Gil DotanFounder and CEO, Guardian Optical Technologies
Gil Dotan brings a rich background in automotive technology, embedded technology, and mobile applications to his role as founder and CEO of Gil Dotan brings a rich background in automotive technology, embedded technology, and mobile applications to his role as founder and CEO of Guardian Optical Technologies. He has a strong background in sales, B2B and B2C marketing, product development, and business development, previously serving as global sales manager at Jungo Ltd, (now part of Cisco) and VP of marketing at KU. Earlier in his career he was a startup scout for the international technology district at Hewlett Packard. Gil is a graduate of Tel Aviv University, where he earned a degree in mechanical engineering.
Pre-seed and seed, angels and VCs, A rounds and B rounds – it’s a tangled web for rookie entrepreneurs aiming to grow small startups. But unless you’re bootstrapping, you’ve got to keep your two feet in two different worlds every day: business and fundraising.
Chances are you’re more at home leading your company than asking investors for money. True, there are plenty of traps scattered along the road to venture funding. But take heart. It is possible for founders to sidestep the most common hazards and keep their companies moving ahead.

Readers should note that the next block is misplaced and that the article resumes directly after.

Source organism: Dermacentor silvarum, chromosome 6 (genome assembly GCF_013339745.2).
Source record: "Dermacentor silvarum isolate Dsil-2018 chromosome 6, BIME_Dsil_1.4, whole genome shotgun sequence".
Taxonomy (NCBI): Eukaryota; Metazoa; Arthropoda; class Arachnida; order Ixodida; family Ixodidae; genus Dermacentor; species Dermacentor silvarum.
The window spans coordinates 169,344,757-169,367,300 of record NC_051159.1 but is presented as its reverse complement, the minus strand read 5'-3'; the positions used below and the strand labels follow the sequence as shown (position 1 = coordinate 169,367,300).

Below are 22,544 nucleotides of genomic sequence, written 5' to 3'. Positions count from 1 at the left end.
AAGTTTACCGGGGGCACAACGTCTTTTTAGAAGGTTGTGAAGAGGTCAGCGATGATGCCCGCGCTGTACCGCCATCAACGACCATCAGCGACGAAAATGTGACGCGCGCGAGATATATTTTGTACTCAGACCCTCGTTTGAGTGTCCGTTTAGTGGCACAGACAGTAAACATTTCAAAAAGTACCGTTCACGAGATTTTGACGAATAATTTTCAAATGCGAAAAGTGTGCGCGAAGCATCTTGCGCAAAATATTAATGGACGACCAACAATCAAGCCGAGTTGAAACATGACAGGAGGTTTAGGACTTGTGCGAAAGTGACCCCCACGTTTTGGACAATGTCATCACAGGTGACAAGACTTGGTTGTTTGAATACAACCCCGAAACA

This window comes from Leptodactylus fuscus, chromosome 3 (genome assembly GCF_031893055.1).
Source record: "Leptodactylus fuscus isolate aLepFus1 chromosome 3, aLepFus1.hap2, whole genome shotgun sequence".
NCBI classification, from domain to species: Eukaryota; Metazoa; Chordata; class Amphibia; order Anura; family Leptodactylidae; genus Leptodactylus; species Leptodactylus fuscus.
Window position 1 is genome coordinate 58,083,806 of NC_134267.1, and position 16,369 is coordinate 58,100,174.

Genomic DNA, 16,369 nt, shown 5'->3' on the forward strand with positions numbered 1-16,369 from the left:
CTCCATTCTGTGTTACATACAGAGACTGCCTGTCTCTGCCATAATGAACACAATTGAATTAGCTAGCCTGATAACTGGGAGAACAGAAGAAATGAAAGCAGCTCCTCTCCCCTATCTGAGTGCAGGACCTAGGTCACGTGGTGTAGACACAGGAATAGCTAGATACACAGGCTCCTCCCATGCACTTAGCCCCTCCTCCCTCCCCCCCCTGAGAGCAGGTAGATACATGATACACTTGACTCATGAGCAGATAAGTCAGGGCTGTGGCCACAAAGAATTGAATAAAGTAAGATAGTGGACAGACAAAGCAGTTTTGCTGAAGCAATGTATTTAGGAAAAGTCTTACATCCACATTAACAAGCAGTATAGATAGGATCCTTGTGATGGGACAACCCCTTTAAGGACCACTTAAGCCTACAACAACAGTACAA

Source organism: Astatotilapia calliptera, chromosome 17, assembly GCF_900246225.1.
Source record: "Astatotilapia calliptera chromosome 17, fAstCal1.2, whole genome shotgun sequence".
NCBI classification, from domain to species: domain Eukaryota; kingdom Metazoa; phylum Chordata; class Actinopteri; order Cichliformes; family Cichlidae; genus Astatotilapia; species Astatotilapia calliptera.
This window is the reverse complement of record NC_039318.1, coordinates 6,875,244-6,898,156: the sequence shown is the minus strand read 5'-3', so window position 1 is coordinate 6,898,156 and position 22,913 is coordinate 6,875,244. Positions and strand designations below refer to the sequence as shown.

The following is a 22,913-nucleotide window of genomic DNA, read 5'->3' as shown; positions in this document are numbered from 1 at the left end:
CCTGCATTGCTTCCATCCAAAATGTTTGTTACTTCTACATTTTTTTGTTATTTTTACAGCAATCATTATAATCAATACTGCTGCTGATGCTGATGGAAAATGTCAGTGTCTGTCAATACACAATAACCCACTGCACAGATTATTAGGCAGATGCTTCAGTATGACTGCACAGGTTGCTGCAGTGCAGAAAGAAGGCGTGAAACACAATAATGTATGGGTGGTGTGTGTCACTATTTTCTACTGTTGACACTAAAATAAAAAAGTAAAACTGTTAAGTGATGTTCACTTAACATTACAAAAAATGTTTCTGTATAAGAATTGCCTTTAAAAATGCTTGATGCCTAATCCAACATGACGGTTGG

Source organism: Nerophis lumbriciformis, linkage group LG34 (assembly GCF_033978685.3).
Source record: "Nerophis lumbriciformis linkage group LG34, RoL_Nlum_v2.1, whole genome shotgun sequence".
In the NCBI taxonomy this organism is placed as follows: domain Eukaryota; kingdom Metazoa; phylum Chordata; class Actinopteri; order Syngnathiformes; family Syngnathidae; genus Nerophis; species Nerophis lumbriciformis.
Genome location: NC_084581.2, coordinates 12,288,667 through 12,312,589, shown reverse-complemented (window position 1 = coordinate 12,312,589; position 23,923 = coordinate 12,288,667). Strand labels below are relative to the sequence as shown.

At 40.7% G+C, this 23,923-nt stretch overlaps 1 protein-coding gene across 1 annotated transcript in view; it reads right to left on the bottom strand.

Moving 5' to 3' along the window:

I know this because I’m a founder with my own two feet in those very diverse worlds. And I can tell you what I’ve learned – sometimes the hard way – about raising capital to fund your startup. As I see it, the keys are planning, preparation, and passion.
Planning is everything
In funding mode, planning is crucial. As a founder, you need to make sure you’ve got enough funding to carry you through to the next round. I’ve made the mistake of counting on a round to close in three months, for instance, when in fact it usually takes six months or more.
Think ahead. Ask yourself how you’ll use existing capital – for marketing, product development, R&D? What milestones will you use to mark your progress – customers, revenue, working profit? What’s your burn rate? And when will you have enough assets to raise the next round? (By assets I mean a working prototype, patents you’ve submitted, a growing team of miracle workers, and, yes, commercial agreements with customers.) Answers to questions like these make the beginnings of a plan.